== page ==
Wisdom Teeth 101

Having one's wisdom teeth removed is not fun, but it might be easier sooner rather than later.
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Removing your child’s wisdom teeth is almost viewed as a rite of passage in their lives – like getting your driver’s license or the first time you get to stay home on your own. These molars tend to develop between the ages of 17 and 21. Are you prepared?

 

What Exactly Are Wisdom Teeth?

Also called the third molars, wisdom teeth are the last molars to develop in the mouth. This is actually how they got their nickname of “Wisdom Teeth,” as they tend to develop when you are at a more mature status in life, compared to your other teeth. Biological anthropologists believe that these molars were used by our prehistoric ancestors to grind down high fiber foods such as nuts, roots, leaves and meats that were regularly consumed. As we evolved and our diet changed, the need for wisdom teeth became unnecessary. Today, AAOMS (American Association of Oral and Maxillofacial Surgeons) says that 85% of our population will need to have their wisdom teeth removed. While it may seem like there is no urgency or reason to have these molars removed if they are not causing any immediate problems – it is best to take them out before they cause bigger issues in the future.

 

Why Should My Child Have Their Wisdom Teeth Removed?

Often, you’ll see that oral surgeons will take out healthy molars to prevent problems later. As you age, the bones in your mouth become harder and more difficult to take out. Waiting too long could cause issues like heavy bleeding, fractured teeth, numbness or a slight loss of movement in your jaw after surgery.

There are times though that wisdom teeth cause clear damage or pain in the mouth. Other than preventative measures, here are a few other reasons third molars may need to be removed by an oral surgeon:

  • Damage to Other Teeth: If your dentist sees your wisdom teeth growing in at the wrong angle or without enough room, these molars can push other teeth out of the way and cause mouth pain and bite problems.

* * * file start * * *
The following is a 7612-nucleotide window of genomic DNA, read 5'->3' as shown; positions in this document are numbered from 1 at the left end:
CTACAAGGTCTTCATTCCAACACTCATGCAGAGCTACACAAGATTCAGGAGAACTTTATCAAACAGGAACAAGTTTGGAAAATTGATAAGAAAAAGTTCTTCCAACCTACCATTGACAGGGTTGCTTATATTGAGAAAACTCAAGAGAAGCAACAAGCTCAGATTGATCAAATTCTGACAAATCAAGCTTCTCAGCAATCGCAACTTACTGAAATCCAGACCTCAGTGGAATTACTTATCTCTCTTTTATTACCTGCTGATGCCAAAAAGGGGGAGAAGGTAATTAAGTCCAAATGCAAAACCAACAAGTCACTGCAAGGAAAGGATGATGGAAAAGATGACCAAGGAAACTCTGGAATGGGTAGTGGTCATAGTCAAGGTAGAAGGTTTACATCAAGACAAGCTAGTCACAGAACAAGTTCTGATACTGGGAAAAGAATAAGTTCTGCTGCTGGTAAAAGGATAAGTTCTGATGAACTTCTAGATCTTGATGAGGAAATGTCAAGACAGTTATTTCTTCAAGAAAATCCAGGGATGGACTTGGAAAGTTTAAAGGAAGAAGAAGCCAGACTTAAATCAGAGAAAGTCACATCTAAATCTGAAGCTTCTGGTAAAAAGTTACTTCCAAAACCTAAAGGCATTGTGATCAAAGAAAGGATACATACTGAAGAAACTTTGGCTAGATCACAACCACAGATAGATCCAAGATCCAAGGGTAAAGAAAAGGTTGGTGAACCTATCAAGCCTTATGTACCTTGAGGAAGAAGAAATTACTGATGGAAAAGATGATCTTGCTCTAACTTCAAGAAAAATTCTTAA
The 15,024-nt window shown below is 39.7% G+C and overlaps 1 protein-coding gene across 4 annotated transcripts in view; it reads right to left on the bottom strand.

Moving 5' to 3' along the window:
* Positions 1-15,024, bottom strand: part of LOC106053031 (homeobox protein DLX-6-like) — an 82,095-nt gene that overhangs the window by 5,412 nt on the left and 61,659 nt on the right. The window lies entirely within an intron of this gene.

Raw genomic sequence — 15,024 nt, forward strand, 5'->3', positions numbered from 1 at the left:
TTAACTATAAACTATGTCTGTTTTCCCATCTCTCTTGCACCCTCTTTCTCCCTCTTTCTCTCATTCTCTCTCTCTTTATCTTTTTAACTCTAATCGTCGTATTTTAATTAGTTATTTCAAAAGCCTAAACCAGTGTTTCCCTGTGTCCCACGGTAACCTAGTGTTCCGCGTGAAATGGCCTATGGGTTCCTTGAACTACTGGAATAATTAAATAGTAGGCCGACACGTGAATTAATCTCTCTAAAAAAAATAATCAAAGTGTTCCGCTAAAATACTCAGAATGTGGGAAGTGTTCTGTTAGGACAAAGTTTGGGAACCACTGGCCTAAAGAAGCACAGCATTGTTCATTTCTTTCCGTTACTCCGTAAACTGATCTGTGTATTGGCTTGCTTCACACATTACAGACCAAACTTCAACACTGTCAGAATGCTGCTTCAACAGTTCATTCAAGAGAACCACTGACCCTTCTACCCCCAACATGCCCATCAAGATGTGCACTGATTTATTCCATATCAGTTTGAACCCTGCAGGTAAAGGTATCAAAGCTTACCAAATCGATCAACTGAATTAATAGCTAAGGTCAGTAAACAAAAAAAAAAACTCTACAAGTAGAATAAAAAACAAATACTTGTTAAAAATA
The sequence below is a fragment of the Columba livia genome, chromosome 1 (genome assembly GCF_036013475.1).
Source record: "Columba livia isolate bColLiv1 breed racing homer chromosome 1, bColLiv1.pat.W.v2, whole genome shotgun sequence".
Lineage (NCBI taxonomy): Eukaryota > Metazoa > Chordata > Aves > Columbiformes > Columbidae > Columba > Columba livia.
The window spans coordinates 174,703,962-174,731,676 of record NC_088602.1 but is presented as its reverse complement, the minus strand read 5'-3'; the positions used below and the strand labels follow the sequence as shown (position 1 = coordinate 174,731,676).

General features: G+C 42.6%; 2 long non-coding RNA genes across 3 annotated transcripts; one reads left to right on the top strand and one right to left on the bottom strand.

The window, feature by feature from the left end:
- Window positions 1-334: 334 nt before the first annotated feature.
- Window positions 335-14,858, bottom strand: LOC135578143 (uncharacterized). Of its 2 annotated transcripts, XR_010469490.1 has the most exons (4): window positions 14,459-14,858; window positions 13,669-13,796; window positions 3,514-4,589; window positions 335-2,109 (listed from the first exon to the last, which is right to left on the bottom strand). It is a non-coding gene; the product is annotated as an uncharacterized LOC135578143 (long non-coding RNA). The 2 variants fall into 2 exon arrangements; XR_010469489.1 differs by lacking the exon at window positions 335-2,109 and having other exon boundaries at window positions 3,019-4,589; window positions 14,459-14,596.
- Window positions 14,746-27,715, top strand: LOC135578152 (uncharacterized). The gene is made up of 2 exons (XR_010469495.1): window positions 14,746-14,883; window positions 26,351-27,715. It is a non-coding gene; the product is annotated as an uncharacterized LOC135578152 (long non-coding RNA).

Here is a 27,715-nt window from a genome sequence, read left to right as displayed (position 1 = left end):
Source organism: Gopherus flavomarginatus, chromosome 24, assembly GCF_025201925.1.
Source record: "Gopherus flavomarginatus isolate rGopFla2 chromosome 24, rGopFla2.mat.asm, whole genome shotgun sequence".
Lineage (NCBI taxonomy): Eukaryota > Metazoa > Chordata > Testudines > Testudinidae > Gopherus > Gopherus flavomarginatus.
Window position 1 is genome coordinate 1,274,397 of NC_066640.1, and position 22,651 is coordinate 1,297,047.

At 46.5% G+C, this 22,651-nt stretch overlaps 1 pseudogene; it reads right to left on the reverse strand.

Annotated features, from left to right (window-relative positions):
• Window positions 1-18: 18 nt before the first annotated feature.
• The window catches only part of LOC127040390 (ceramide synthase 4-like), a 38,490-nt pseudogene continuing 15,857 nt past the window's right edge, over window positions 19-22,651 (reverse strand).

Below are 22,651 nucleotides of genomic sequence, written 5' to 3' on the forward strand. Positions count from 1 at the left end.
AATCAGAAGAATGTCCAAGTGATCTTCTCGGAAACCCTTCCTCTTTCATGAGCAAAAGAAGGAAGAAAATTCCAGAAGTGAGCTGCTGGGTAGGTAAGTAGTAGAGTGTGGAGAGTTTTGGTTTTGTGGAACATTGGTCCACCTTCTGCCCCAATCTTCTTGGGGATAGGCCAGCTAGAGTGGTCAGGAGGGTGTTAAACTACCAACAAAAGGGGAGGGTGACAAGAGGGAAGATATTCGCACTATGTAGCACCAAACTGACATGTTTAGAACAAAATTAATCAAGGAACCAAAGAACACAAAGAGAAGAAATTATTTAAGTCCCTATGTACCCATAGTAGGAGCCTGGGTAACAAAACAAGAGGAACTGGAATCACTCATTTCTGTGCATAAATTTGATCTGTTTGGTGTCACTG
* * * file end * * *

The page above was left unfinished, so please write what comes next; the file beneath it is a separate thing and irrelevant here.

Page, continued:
• Impacted Wisdom Teeth: Wisdom teeth live embedded in your gums. If teeth are unable to emerge properly, they'll eventually be impacted into the jaw. This could result in multiple things like infection, affected bone support, or even the ability for a cyst to form, which is harmful to the roots of your other teeth.
  • Partially Erupted Wisdom Teeth: Partially erupted wisdom teeth will make it more difficult to keep the tooth and surrounding teeth clean. This can allow bacteria to become trapped, which can cause an infection or gum disease.

 

What is the Process of Removing Wisdom Teeth?

How wisdom teeth are removed depends on their position and stage of development. You should always take your child to an oral surgeon for them to perform an examination and give you an idea of what to expect in regards to the removal of these molars.

Post-surgery, it’s important for your child to rest. They will need to ice the area off and on for the next 48 hours. Soft foods are recommended for the first few days after the surgery. It is also recommended not to use a straw for the first week because it will disturb the site. A nutritionally balanced diet is essential for well-being, gaining back your strength, feeling less pain and healing quickly. At Sharma Oral Surgery, we provide all of our patients an after-care goody bag with tips on how to treat the affected site, meals they can try, ice packs, and even a pint of ice cream to enjoy during recovery.

Although it's recommended to get your wisdom teeth removed, if your wisdom teeth are healthy, fully erupted, in the correct position and properly cleaned with continued oral hygiene, it is okay to keep them. However, always consult a dental professional with any questions or concerns you may have regarding wisdom teeth.

 

Dr. Sharma is a board certified Oral & Maxillofacial Surgeon at Sharma Oral Surgery. He is a diplomat of the Association of Oral & Maxillofacial Surgeons, and is a member of the Charlotte Dental Society and the North Carolina Society of Oral & Maxillofacial Surgeons. 

For more information on keeping your child safe and well, visit pedsurgical.com.